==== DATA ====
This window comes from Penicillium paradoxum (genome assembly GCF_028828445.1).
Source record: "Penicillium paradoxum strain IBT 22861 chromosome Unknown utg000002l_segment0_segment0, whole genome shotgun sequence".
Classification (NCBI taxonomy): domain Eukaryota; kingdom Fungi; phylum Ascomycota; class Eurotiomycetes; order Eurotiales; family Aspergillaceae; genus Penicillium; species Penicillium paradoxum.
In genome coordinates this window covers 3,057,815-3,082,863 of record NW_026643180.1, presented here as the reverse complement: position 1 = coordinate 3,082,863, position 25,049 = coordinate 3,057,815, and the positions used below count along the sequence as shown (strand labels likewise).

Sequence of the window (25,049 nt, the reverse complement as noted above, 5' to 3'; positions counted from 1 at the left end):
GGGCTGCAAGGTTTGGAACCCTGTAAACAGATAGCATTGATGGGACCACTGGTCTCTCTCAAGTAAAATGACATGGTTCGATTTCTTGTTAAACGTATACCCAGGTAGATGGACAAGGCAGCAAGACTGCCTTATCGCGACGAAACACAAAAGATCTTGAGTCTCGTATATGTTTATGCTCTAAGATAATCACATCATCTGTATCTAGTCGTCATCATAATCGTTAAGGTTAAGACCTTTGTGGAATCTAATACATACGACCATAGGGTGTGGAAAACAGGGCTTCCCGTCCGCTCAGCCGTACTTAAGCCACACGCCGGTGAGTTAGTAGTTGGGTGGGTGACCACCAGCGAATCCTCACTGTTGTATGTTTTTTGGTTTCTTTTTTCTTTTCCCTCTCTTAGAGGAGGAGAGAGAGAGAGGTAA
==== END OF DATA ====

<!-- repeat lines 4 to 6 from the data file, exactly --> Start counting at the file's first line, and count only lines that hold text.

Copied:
In genome coordinates this window covers 3,057,815-3,082,863 of record NW_026643180.1, presented here as the reverse complement: position 1 = coordinate 3,082,863, position 25,049 = coordinate 3,057,815, and the positions used below count along the sequence as shown (strand labels likewise).

Sequence of the window (25,049 nt, the reverse complement as noted above, 5' to 3'; positions counted from 1 at the left end):
GGGCTGCAAGGTTTGGAACCCTGTAAACAGATAGCATTGATGGGACCACTGGTCTCTCTCAAGTAAAATGACATGGTTCGATTTCTTGTTAAACGTATACCCAGGTAGATGGACAAGGCAGCAAGACTGCCTTATCGCGACGAAACACAAAAGATCTTGAGTCTCGTATATGTTTATGCTCTAAGATAATCACATCATCTGTATCTAGTCGTCATCATAATCGTTAAGGTTAAGACCTTTGTGGAATCTAATACATACGACCATAGGGTGTGGAAAACAGGGCTTCCCGTCCGCTCAGCCGTACTTAAGCCACACGCCGGTGAGTTAGTAGTTGGGTGGGTGACCACCAGCGAATCCTCACTGTTGTATGTTTTTTGGTTTCTTTTTTCTTTTCCCTCTCTTAGAGGAGGAGAGAGAGAGAGGTAA